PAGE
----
Surely, are you just charging interest and dressing it up as something else?
Not at all. Interest is defined as a fixed percentage of money spent or given and does not require participation in risk. We participate in the risk of each transaction with our customers and earn our profit accordingly. The fact that our profits are made through trade and shared with our customers makes it similar to interest rates because we operate in a conventional economic environment. The safest and best way for you to judge between the two is to evaluate the value received from conventional financial institutions and compare with the value we give. We make every effort to remain competitive so that our customers are not penalised by banking in a way that is true to their faith. 
The end result of Islamic Banking and Conventional Banking appears to be the same. Why do they appear so similar?
The validity of a transaction depends on the end result as well as the steps followed to reach that end. For example, a McDonald's burger in the USA and Pakistan looks the same, smells the same and tastes the same but the former is disallowed (haram) and the latter is allowed (halal) for Muslims due to its compliance to Islamic guidelines of animal slaughter. The same applies in the case of banking. Islamic banking has very specific steps it must follow in addition to the general banking rules to be acceptable. It is the addition of these approved steps that we ensure we follow that differentiates Islamic banking from conventional banking.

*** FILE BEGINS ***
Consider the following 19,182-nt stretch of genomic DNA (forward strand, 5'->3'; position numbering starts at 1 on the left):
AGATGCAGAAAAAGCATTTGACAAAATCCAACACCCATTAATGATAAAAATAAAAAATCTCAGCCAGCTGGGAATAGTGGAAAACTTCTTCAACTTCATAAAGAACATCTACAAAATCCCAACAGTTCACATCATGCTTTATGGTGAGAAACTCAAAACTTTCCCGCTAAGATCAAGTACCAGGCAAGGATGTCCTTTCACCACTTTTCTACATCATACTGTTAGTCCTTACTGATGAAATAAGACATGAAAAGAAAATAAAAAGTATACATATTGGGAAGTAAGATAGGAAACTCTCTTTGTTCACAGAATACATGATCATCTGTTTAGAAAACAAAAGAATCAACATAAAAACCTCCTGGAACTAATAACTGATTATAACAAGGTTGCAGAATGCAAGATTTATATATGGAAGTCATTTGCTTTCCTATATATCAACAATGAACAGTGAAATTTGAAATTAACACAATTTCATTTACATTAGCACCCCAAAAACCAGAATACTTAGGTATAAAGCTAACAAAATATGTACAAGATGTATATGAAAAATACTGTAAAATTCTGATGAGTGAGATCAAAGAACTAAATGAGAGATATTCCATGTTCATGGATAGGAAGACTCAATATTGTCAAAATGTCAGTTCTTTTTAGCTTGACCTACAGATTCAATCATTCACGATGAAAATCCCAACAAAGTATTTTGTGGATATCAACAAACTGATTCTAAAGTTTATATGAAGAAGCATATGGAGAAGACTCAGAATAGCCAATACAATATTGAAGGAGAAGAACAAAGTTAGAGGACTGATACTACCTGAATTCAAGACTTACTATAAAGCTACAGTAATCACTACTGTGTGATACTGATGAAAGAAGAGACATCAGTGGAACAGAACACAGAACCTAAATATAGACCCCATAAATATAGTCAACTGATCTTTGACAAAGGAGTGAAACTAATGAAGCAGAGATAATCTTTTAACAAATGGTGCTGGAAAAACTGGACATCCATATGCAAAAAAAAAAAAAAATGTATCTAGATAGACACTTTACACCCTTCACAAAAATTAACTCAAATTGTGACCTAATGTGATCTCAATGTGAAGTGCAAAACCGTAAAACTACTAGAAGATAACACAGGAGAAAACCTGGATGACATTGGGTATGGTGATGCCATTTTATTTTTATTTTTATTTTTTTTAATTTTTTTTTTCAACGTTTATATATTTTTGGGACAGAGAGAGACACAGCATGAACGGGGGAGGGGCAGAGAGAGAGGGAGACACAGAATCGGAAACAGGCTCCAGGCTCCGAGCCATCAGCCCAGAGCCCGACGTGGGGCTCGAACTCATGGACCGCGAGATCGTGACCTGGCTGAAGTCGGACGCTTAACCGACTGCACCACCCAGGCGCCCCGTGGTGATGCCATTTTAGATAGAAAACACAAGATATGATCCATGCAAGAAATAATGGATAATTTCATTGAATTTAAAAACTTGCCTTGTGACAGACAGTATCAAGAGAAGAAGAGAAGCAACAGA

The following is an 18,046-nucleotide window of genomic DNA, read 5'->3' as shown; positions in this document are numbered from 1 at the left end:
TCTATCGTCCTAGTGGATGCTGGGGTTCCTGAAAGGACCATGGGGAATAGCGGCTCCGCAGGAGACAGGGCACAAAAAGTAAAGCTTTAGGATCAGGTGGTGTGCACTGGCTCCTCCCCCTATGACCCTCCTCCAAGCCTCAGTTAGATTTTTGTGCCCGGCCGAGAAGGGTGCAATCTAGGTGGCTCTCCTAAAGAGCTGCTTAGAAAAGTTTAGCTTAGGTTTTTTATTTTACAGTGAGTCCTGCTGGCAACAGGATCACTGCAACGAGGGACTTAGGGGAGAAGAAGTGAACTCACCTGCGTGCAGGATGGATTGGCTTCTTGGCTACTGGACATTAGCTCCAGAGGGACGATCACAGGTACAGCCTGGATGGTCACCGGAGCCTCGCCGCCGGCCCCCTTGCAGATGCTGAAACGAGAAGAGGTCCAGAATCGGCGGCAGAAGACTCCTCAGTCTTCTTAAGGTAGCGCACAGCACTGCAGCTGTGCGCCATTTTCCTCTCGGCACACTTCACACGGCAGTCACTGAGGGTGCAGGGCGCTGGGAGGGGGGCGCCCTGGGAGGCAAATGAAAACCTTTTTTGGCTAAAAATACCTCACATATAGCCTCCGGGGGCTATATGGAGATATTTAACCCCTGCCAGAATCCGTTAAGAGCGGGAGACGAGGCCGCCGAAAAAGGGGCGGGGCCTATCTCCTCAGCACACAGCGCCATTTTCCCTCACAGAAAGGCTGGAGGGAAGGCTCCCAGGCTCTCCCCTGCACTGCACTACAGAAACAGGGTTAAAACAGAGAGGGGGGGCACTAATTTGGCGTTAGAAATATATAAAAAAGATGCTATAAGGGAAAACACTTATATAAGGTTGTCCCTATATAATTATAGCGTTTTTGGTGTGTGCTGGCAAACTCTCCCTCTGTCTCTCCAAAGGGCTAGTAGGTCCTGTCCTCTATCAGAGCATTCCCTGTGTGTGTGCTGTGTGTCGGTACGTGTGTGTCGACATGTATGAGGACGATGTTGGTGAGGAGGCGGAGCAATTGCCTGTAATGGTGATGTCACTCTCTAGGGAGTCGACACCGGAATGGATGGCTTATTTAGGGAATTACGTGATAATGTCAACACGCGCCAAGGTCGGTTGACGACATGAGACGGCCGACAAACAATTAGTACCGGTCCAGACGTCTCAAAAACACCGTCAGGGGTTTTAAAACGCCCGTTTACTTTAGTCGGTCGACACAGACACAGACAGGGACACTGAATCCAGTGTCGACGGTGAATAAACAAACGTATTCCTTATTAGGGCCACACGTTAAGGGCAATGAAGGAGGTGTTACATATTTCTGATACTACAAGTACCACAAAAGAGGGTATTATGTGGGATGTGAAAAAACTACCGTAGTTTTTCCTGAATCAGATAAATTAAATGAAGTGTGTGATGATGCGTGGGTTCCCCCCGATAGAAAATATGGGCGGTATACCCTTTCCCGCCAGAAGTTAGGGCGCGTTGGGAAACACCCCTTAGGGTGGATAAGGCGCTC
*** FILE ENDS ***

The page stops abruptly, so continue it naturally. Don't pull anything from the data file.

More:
How do you generate profit to pay a customer?
The money our customers deposit into their savings accounts goes into a common Mudaraba pool, which is invested in Shari'ah compliant trade activities and investments. All our activities are geared to make a profit and these are then allocated to different sources of funds that we raise. We aim to ensure that profit rates paid in all our savings accounts are competitive relative to the market. 
Gulf African Bank does not allow payment or receipt of interest in its activities. How does the bank intend to make profits? More specifically how will the bank be able to meet its overhead costs?
Interest/usury is likened to riba which is considered to be exploitative and forbidden by Islam and frowned upon by the major world religions. Thus Shari'ah compliant banks do not pay interest or charge and receive interest. Gulf African Bank does not engage in or finance activities that are prohibited in Islam. It also shuns activities that are harmful to society. For example, it would not finance the sale of alcohol, tobacco and casinos (gambling). We will engage in business that has tangible economic purposes and gives positive benefits to society at large. These profits are used to meet operational costs and shared with customers. Gulf African Bank is based on profit-sharing on the deposit side hence the higher the bank's profits the higher the depositors’ earnings. The bank will actively participate in trade and production of goods and services hence getting a profit on its asset products.
Are you a commercial or development bank?